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November 16, 2007
Results Software


Last night we dropped in on the Dead Poet’s Society for Entrepreneurs—well, that’s how lawyer-turned-investor Harry Glazer describes MindShare, the coaching and networking program for emerging stars in the tech industry that he co-founded and co-chairs.  Each year a new crop of 50 budding tech titans gets hand-selected to join the “invitation-only, CEO-only” group.  Hmmm, we’re getting more of a Skull & Bones vibe.  No, wait, all the seven sessions throughout the year, plus last night’s “graduation ceremony,” are held at Clydes in Tysons, for heaven’s sake, not the Tower Club

Proud ’07 Grads:   South49 Solutions CEO Stefan Midford and GroupLogic CEO Reid Lewis.  South49 makes software that allows a company’s workers in various locations to see assignments that need doing.  “It’s like eBay for a workforce,” Stefan says.  Reid is taking off for the Eastern Shore to visit his grandfather—who’s about to celebrate his 99th birthday.  Reid, take that cake to gramps!


Harry, center, says MindShare (now 11 years old) isn’t quite as wild as it used to be, when members would stay out until 3 and 4 in the morning closing down bars. For the record, they also spend their time hearing from the likes of Ted Leonsis and Jon Ledecky on building boards, raising capital, creating sales forces.  Phillip Merrick, right, alumnus of the very first class back in ’97 and founder of one of the tech region’s great success stories, webMethods, was the keynoter last night on how to make decisions as a CEO.  With them, Valhalla Partners’ venture capitalist-to-the-stars Gene Reichers.

Mercator Partners’ Chuck Ennis (that means “strategy consultant” but we knew him way back when he was Raku CEO) with Mindshare Organizing Board member Kathy Penny of Excitations and Privo co-founder Denise Tayloe.  Denise’s fellow ’07 class members voted her “Most Likely to be a MindShare Millionaire,” which won her one of Excitation’s nifty “experience gifts”:  a limo ride to and from work, plus lunch out with five friends.  But we were most jealous of Bob Moul of Boomi, who for “coolest technology” won a trip in a fighter jet complete with a simulated dogfight.

Irene and Michael Slage went through MindShare as co-CEO’s of HealthEngage, and now run the group’s alumni website.  Irene says Michael cooks a mean Thanksgiving feast:  turkey with oyster stuffing and Madeira wine.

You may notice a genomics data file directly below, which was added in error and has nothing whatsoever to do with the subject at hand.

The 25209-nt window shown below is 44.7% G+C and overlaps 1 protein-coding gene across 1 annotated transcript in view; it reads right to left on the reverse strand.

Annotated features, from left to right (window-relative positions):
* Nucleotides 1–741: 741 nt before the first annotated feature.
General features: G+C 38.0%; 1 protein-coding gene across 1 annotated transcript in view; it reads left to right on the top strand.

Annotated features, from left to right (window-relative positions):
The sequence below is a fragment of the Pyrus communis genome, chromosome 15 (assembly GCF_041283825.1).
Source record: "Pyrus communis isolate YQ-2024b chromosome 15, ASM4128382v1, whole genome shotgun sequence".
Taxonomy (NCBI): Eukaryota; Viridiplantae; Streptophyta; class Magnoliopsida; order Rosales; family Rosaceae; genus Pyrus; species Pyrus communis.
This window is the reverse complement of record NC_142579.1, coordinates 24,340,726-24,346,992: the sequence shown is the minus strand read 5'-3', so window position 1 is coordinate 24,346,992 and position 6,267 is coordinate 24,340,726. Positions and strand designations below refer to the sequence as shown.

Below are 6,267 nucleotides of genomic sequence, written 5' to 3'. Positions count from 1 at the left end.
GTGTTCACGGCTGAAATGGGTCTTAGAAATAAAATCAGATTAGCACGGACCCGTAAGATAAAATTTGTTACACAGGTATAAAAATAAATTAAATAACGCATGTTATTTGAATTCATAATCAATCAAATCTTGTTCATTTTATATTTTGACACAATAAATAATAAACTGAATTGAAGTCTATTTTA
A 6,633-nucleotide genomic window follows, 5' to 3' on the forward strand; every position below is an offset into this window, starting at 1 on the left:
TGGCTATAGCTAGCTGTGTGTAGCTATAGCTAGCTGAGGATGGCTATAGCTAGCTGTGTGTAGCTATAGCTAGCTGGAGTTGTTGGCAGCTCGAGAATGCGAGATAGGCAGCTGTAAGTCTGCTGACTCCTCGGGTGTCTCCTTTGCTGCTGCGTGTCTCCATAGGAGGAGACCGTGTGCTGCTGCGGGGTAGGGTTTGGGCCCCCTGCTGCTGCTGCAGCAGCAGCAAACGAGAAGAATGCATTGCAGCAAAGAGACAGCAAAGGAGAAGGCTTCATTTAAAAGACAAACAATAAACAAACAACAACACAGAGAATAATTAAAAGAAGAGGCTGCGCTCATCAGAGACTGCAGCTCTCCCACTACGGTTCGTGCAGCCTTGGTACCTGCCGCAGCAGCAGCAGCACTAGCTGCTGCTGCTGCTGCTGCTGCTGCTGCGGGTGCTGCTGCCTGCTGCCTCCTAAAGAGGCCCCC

M2 Work’s Mary McPherson, right, was going to Dubai today for her work with the Business Women’s Network, but that got scrubbed so she can sleep late.  And happily, she recently joined the Slovak American Enterprise Fund, so what do you know, she can now accept that Thanksgiving invitation for dinner here with the US Ambassador to Slovakia.  With her, Cooley Godward’s Betsy Lewis, who calls herself the firm’s “gossip lawyer,” which as far as we can tell means she does human resources law.  And:  Don Rainey, formerly based here for Durham’s Intersouth Partners, jumped over two months ago to Grotech.  His Thanksgiving plans:  do some bartending of his favorite Hendrick’s Gin martinis.

Cooley Godward’s Mike Lincoln, center, though everyone’s go-to venture lawyer, is sounding a little more corporate these days:  spending weekends with his wife and four kids on their Middleburg farm that grazes 60 head of cattle.  Actually, he deserves some rest. Colleague Joe Conroy has just been made firmwide CEO (amazing, in little ol’ Reston, sort of a Peter Barris feat) and Mike’s been a big part of their expansion to 270 lawyers in the east.  This year he helped open the Boston office, taking advantage of the dissolution of the famed Testa law firm a couple years back by bringing over many of their former lawyers.  On the right, Harry (who for this story we are waiving our not-in-two-pictures rule) tells us he rode his 21-speed Giant bicycle 35 miles roundtrip Reston to Leesburg for a BBQ on Sunday.  And Service Bench CEO Mike Dering has the biggest news:  Two of his daughters are pregnant with grandchildren 1 and 2. (You learn everything here in Bisnow, don’t you?)

Also on hand, SOALogix CEO Rex Ahlstrom, left, who on Sunday balanced the disappointment of seeing the ‘Skins fall to the Eagles with getting to Verizon Center for Bruce Springsteen.  With him, Viziant CEO Vikram Desai, and company-less Joe Sander who sold his information security software firm Consul to IBM back in January, and is not only tie-less like all the other tekkies in these pictures, but the only one jacketless.  Note to CEOs:  You can do that after you cash out.

Cardinal Bank
George Washington University
Center for Systems Management
Pillsbury Winthrop Shaw Pittman
Houlihan Lokey
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